“Paedophilia isn’t a crime. Child sexual abuse is the crime.” This controversial statement is bound to evoke mixed and strong emotions from all corners – most particularly because it’s a statement made by a South African researcher in a country where heinous sexual crimes are committed against children at a frightening rate. However, it is probably the least controversial statement made by Andrew Verrijdt, who is vehemently opposed to child sexual abuse and whose research is in progress at UCT’s Department of Psychology.
Verrijdt is a practicing educational psychologist with a special interest in trauma, abuse, resilience, positive psychology and the problems and benefits of technology.
He recently walked away with top honours in the social sciences category of the UCT arm of an international competition, the Three Minute Thesis (3MT)
. It is the elevator pitch of the academic world.
For his presentation, entitled “Paedophile websites on the ‘darknet’: What’s up with that?”, Verrijdt offered the following descriptor:
“I identified a pair of secret, underground websites for paedophiles, and I’ve been analysing what they say to each other. They were on the darknet, a part of the internet that is partially hidden and only accessible via specialised software. The research did not involve any pornography, only conversations. But the darknet’s anonymity means it’s the first research on paedophilia where they don’t have an incentive to lie. As a result, I was able to study aspects of their beliefs and behaviour that have been relatively unexamined, including the possible identification of a new subtype of paedophilia: ‘paedo-sadism’.”
Illness or illegality?
Verrijdt, like the Australian Institute of Criminology
and the American Psychiatric Association, draws a distinction between a paedophile and a child sex offender.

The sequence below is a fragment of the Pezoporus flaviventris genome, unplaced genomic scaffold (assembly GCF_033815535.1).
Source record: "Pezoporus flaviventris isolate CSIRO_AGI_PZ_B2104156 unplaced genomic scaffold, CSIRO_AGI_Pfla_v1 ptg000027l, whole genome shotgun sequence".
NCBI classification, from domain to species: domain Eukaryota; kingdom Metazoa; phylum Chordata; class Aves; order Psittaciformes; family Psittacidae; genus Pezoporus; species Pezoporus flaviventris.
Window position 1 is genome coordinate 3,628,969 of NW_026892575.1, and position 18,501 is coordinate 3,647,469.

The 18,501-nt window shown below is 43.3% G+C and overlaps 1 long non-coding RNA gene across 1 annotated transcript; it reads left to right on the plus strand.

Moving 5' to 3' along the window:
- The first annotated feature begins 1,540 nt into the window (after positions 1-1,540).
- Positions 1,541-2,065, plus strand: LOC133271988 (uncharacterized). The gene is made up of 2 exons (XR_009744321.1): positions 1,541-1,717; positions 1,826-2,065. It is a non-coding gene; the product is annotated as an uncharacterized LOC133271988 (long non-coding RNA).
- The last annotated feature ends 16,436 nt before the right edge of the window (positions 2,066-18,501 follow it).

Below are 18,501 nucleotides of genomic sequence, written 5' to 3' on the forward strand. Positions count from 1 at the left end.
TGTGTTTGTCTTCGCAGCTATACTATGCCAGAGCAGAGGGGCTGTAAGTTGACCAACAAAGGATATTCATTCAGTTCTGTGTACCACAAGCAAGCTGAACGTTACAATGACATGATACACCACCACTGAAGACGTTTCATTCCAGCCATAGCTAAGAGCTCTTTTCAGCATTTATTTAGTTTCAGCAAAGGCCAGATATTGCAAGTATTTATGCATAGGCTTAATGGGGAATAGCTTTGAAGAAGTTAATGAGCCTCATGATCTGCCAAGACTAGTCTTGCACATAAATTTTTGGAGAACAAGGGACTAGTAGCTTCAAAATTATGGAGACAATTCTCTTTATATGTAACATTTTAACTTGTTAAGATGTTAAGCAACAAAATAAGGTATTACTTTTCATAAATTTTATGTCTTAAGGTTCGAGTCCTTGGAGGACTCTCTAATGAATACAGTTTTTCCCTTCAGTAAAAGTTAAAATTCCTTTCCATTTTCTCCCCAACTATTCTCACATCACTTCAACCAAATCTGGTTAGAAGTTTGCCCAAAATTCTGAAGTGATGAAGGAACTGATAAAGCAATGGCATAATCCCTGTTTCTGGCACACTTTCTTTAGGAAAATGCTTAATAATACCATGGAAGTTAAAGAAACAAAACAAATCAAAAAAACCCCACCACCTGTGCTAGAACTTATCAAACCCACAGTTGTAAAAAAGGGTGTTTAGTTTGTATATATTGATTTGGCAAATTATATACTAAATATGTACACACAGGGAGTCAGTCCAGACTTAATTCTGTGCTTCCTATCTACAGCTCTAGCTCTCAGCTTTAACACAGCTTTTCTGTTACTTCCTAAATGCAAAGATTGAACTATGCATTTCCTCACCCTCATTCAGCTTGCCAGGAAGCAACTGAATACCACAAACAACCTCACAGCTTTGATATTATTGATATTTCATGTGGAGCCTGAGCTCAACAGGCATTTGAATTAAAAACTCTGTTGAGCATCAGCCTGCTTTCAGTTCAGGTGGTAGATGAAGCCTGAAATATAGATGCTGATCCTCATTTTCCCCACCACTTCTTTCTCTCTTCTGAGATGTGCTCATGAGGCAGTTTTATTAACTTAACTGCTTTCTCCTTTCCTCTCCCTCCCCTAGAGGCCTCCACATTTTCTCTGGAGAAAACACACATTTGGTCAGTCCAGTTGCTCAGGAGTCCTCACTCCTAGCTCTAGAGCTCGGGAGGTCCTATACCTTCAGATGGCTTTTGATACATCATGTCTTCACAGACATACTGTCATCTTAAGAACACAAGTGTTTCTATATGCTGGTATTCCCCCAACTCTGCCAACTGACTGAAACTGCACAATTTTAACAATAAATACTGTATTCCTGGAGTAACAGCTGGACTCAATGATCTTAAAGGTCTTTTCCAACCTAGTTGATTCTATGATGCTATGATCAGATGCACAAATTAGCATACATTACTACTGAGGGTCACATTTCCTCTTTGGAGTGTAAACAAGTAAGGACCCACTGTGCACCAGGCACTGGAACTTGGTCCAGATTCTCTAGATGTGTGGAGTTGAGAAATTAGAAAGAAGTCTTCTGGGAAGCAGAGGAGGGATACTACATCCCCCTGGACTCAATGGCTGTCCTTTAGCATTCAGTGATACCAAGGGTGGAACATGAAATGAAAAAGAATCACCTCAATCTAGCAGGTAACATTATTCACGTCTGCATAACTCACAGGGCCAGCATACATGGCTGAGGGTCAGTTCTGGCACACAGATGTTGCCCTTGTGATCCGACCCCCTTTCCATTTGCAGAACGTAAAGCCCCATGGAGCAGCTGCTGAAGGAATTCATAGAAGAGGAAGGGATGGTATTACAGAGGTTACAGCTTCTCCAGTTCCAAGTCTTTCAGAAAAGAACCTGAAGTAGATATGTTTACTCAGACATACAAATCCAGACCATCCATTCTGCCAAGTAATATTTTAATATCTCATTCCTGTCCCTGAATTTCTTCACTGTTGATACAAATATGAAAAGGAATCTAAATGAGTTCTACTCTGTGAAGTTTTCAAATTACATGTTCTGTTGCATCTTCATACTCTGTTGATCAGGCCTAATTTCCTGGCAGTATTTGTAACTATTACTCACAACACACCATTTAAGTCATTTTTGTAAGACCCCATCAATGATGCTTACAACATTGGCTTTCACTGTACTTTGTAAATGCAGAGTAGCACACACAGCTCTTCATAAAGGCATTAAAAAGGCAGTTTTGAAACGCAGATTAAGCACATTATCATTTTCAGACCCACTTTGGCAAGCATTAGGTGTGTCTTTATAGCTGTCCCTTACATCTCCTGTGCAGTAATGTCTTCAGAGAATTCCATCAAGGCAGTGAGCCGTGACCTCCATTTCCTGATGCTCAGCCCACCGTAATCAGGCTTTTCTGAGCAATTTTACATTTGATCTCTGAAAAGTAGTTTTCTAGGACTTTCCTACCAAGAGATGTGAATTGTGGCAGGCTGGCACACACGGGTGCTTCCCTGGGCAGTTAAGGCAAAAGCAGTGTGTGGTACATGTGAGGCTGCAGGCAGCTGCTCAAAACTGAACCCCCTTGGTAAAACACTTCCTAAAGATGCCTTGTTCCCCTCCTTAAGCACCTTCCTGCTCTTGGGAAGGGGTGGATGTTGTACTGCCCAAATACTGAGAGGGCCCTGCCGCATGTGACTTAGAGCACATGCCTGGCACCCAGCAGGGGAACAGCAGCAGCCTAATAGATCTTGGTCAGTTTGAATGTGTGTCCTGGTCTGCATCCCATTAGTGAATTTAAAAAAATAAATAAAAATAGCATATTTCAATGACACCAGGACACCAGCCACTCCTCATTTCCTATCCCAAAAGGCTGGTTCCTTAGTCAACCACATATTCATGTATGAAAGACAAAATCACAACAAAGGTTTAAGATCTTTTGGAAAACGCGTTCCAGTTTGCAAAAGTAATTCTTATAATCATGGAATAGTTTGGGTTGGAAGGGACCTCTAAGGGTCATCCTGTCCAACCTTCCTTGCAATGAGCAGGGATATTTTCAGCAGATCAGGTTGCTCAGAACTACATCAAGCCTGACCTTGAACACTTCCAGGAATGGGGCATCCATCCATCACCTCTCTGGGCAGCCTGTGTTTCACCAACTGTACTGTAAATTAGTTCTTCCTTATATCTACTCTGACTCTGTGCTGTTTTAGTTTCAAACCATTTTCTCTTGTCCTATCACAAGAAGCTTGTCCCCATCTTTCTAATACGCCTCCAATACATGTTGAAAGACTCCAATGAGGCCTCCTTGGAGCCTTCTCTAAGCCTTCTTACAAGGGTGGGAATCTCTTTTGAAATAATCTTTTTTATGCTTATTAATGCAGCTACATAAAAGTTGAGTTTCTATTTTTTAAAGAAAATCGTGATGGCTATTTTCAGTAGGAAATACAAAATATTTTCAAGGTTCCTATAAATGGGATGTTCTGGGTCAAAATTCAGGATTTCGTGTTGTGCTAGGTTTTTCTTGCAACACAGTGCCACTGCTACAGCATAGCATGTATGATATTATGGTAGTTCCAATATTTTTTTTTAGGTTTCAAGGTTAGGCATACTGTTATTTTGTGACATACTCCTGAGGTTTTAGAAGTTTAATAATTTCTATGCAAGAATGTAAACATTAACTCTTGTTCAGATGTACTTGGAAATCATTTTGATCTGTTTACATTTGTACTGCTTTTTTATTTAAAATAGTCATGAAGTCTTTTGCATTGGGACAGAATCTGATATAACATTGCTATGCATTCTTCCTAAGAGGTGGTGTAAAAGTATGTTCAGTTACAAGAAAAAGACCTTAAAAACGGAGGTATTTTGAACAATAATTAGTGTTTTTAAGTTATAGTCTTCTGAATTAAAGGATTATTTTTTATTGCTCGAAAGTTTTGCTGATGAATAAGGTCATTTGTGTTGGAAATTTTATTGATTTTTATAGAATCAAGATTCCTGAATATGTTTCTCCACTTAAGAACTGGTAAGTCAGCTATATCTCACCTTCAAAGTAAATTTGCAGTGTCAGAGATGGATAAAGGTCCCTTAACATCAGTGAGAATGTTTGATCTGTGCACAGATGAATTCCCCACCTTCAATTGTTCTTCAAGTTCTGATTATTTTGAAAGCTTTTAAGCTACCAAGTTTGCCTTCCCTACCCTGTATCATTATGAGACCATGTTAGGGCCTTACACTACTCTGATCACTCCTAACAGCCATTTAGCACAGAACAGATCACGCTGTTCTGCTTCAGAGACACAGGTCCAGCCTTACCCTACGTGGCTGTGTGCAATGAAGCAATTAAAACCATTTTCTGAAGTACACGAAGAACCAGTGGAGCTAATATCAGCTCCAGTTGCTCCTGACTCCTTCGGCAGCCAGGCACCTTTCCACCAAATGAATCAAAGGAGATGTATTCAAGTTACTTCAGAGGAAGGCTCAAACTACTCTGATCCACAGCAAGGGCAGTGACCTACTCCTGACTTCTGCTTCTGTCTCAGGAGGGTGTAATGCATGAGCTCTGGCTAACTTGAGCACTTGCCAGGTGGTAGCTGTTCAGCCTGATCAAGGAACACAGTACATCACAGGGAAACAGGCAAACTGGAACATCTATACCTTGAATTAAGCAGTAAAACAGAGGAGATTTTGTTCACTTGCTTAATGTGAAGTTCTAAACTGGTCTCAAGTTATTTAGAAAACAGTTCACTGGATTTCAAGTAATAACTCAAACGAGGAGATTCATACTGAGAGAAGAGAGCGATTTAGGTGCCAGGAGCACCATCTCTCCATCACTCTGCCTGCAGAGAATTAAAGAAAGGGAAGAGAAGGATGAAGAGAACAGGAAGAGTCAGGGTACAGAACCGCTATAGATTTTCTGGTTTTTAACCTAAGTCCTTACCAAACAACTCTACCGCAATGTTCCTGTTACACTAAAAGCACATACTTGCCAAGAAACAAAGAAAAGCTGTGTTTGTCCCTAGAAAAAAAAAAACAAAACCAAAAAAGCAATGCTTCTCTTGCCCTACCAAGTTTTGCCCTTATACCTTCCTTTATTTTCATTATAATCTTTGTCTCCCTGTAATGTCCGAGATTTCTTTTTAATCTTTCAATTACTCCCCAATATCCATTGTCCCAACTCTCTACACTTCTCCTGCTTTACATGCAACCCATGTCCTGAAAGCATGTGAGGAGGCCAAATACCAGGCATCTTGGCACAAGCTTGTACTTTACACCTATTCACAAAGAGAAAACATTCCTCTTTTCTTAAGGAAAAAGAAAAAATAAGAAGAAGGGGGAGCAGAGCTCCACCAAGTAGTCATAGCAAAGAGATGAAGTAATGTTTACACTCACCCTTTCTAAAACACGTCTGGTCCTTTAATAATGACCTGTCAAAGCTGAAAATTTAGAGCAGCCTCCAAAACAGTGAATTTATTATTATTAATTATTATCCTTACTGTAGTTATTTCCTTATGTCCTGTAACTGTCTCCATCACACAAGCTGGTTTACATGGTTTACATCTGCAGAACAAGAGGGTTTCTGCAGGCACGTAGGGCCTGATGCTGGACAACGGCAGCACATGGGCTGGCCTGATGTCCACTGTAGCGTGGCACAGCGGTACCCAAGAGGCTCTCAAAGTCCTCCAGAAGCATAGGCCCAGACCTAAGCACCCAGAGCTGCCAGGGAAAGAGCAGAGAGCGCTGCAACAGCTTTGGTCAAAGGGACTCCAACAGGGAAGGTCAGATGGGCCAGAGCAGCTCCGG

“Paedophilia is a sexual fetish for people below the age of puberty or around there,” explains Verrijdt. “However, paedophiles will not necessarily act on it.”
Contrastingly, a child sex offender is one who may not necessarily be a paedophile but who has or intends to molest a child. They are not, unlike paedophiles, necessarily aroused by the prepubescent child; some may simply see an opportunity and take it.
Verrijdt has also identified a group he terms ‘paedosadists’. Both the prepubescent child and the acts of violence inflicted on the victim fuel arousal in the paedosadist.
Separating these groups is crucial because child sex offenders and paedosadists often hide among non-offending paedophiles.
The research value of anonymity
Verrijdt began researching his original idea two years ago. It revolved around image board, 4Chan
. 4Chan is visible on the ‘clear net’, the controlled online environment to which the majority of internet users are exposed.
A friend later suggested Verrijdt look into paedophilia and the Darknet, which is when the change in research was made.
According to Verrijdt’s research, paedophiles do exist on both 4Chan and on other clear net websites. However, neither are ideal places to conduct research.
“There is a strong incentive to lie,” says Verrijdt, explaining that law enforcement officials could simply subpoena a site to give up user details.
While navigating the clearnet sites, Verrijdt came across mentions of darknet sites such as Hurt2theCore (H2TC), Hard Candy and 7axxn. After installing the anti-surveillance browser The Onion Router (Tor) – which is needed to enter the darknet – Verrijdt found himself on the edge of the abyss.
Tor was initially created to protect United States intelligence communication. Since then, it has evolved into a free speech tool and a platform for whistle-blowers. Using Tor, Anonymous
– the hacking collective (the term is used loosely) – sent “care packages” to Arab Spring